I revved up the bolt-ons and sped away.
A tale of two night encounters
Smokers are at least a little cynical on the inside, if not a whole lot. The act of smoking makes it impossible to lie to themselves. “These fucking things are killing me,” they think. “I guess I’ll have another one. Now.”
In our own way, cyclists share that cynicism about the negative effects of cycling–the expense, the risk, the subjugation of domestic tranquility to biking, the unhealthy eating habits, in short, the things about cycling that are killing you but that aren’t killing you quickly enough or certainly enough to make you refrain from doing it.
Why else would a night roach blast through the dark with a tiny headlamp, swerving around curbs and madly overtaking strangers, for no reward but the pleasure of administering a whipping?
I was pondering that question the following evening, twenty-four hours later. Again, I was on the way home. This time, though, the bolt-ons had been replaced by overcooked noodles. My pace was labored as I rolled through Lunada Bay.
Suddenly I heard voices behind me and saw the brilliant shine of multiple lights. A small group of four riders overtook me, going significantly faster. They slowed. “Hi, there,” said their leader.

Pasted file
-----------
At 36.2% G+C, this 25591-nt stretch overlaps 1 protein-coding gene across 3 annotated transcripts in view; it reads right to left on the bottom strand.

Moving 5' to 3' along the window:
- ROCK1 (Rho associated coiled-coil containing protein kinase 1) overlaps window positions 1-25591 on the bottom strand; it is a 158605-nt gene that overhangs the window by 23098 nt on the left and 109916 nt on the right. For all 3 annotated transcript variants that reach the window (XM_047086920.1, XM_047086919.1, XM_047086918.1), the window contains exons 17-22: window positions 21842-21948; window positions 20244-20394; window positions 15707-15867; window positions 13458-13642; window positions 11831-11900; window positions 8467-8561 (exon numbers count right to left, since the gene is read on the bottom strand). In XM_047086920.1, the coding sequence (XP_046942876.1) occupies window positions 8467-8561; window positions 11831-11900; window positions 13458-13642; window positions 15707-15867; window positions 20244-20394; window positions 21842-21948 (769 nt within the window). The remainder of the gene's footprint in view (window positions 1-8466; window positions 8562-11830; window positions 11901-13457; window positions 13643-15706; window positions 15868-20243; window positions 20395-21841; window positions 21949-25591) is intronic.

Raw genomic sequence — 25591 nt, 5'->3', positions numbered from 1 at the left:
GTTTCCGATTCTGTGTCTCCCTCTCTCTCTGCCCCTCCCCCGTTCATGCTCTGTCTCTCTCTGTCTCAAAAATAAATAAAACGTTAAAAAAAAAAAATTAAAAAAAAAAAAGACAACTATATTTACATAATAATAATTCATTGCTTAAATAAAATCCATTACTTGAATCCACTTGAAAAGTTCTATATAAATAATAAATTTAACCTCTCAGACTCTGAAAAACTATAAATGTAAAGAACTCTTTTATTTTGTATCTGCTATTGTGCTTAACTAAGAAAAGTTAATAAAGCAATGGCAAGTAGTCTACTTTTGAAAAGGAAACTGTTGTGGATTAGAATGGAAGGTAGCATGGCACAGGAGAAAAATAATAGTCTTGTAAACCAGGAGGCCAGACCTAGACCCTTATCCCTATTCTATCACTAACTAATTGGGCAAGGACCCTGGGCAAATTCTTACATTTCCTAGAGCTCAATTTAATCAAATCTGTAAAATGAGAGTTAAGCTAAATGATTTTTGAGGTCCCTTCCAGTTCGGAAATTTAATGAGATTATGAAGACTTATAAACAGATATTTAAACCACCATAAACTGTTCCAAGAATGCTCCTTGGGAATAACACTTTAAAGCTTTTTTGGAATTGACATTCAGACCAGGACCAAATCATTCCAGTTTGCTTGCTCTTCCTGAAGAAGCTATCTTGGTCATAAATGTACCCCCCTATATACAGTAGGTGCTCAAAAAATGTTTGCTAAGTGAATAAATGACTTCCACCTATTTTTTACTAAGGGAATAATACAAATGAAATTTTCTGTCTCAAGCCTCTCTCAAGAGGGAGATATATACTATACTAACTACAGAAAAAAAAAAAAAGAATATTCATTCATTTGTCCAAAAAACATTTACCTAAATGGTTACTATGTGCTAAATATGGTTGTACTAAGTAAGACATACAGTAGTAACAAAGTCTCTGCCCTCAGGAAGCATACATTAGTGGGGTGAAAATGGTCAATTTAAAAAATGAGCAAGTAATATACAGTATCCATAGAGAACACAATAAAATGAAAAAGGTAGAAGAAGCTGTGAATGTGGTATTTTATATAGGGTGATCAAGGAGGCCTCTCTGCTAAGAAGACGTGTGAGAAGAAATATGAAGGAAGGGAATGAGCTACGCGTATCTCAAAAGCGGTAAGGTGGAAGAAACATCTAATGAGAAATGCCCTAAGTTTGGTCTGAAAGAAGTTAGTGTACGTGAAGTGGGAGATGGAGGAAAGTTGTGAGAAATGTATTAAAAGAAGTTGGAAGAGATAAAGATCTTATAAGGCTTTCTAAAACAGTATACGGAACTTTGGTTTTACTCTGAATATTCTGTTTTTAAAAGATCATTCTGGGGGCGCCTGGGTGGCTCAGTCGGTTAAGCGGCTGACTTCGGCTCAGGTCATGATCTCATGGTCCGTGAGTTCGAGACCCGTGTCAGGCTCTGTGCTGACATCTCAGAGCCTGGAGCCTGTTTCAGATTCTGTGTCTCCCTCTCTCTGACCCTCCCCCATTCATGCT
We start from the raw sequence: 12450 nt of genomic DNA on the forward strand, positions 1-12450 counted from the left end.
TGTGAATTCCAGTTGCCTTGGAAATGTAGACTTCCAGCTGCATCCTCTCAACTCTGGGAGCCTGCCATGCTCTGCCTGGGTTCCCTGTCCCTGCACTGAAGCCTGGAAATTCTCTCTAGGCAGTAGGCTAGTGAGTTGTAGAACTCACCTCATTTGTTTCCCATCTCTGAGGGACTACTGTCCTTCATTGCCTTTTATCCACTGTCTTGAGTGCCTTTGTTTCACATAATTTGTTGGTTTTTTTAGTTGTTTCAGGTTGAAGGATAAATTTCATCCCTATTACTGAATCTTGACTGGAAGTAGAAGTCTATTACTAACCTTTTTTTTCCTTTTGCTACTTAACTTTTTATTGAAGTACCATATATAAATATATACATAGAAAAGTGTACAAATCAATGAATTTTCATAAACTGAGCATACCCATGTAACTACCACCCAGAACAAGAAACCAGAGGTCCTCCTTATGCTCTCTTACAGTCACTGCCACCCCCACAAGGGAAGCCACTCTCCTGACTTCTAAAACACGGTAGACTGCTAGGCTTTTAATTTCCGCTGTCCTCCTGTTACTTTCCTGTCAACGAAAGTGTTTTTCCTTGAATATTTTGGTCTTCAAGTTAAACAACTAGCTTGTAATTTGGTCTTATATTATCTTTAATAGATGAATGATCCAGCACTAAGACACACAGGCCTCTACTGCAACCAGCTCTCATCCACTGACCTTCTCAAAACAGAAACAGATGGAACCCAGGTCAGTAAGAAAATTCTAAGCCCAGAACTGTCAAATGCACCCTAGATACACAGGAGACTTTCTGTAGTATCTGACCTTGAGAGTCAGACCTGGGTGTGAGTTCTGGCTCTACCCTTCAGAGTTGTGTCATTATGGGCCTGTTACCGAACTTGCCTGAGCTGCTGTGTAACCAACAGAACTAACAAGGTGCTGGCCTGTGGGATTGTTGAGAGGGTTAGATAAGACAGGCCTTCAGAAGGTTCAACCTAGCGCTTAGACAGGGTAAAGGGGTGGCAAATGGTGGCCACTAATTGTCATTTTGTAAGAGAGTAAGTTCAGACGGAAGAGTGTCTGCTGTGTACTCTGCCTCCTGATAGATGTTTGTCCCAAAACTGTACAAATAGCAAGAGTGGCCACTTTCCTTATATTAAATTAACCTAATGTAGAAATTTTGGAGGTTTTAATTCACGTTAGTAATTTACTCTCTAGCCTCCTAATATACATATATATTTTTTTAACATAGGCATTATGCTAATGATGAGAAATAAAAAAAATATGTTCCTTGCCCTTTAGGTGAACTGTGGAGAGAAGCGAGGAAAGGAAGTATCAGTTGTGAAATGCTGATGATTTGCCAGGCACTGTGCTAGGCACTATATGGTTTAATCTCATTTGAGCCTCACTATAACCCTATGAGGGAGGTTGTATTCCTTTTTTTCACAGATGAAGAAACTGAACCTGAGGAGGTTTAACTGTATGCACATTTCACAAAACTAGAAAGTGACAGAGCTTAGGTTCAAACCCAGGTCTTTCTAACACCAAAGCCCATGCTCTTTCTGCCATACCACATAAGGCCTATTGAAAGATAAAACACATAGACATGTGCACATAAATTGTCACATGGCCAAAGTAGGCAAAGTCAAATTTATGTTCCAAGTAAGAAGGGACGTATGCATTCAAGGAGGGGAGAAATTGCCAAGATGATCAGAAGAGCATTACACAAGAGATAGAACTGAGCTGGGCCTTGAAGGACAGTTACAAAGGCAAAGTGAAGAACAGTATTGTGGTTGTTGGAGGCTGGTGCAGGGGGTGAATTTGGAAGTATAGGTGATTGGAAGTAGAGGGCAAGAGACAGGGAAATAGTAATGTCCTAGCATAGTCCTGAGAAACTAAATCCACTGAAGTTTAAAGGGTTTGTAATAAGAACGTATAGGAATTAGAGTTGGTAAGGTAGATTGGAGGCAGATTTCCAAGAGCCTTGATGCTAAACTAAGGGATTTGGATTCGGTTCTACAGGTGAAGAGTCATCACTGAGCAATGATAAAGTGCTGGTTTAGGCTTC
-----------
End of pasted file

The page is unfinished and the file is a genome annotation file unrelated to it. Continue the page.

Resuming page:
“Hey,” I answered. “Where you guys going?”
“San Pedro, then up Via Colinita to the Domes and back to Manhattan Beach. Want to join us?”
They’d broken up their earnest pace just to chat with a stranger. “Sure,” I said.
They made a slot for me in fourth wheel. The pace resumed. It wasn’t hammering, but it was steady. These dudes were serious. The guy in front of me, John Daly, told me about the ride. “Five o’clock every Tuesday and Thursday after work,” he said. “We get in right at fifty miles. Only about 3k of vertical, but it’s better than nothing.”
Wow. After work. These dudes were serious. My spaghetti strands began talking to me. “You go with these dudes and you’ll bonk in Pedro,” they whispered. “Then they’ll drop you and leave you for dead. Politely, of course.”
As we rolled along I noted how carefully and courteously they rode, pointing out shit in the road and keeping a tight, safe line. No attitude here at all. Everyone welcome, just pay attention and enjoy the night as you rolled through it.
“Hey guys,” I said, “I think I’d better head back.”
“Sure,” the leader said. “Glad to have had you along.” They vanished into the blackness, the bright red embers of their taillights glowing with each drag on the cigarette, until they vanished around the bend.
I watched them disappear just as a great horned owl flew overhead, noiselessly, and settled on the traffic signal crossbar at Hawthorne, waiting for some rodent, who, unaware, would become its next meal.